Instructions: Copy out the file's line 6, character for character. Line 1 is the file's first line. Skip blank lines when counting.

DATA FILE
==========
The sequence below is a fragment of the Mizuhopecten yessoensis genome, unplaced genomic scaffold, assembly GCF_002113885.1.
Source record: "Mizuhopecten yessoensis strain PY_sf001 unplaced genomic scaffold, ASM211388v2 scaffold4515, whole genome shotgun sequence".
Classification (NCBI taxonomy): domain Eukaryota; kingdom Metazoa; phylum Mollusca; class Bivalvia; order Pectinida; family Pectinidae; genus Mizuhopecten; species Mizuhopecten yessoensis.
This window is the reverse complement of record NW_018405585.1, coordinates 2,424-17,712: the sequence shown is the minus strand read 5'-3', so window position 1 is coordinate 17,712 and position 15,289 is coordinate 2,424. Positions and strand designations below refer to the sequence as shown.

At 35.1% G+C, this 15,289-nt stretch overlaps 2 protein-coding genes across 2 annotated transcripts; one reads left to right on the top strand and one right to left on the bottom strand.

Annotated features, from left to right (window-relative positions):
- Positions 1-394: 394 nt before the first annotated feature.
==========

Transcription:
Annotated features, from left to right (window-relative positions):